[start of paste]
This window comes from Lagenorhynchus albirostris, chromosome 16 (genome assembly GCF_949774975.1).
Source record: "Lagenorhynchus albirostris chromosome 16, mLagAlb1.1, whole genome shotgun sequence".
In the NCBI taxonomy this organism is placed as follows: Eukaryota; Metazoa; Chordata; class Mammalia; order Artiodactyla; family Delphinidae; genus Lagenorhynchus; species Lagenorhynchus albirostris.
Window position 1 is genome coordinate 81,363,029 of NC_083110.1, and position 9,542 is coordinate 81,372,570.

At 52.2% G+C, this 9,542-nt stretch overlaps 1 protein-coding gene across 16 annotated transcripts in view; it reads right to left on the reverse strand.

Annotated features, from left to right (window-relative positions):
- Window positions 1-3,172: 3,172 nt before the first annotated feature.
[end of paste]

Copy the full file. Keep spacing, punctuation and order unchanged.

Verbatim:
This window comes from Lagenorhynchus albirostris, chromosome 16 (genome assembly GCF_949774975.1).
Source record: "Lagenorhynchus albirostris chromosome 16, mLagAlb1.1, whole genome shotgun sequence".
In the NCBI taxonomy this organism is placed as follows: Eukaryota; Metazoa; Chordata; class Mammalia; order Artiodactyla; family Delphinidae; genus Lagenorhynchus; species Lagenorhynchus albirostris.
Window position 1 is genome coordinate 81,363,029 of NC_083110.1, and position 9,542 is coordinate 81,372,570.

At 52.2% G+C, this 9,542-nt stretch overlaps 1 protein-coding gene across 16 annotated transcripts in view; it reads right to left on the reverse strand.

Annotated features, from left to right (window-relative positions):
- Window positions 1-3,172: 3,172 nt before the first annotated feature.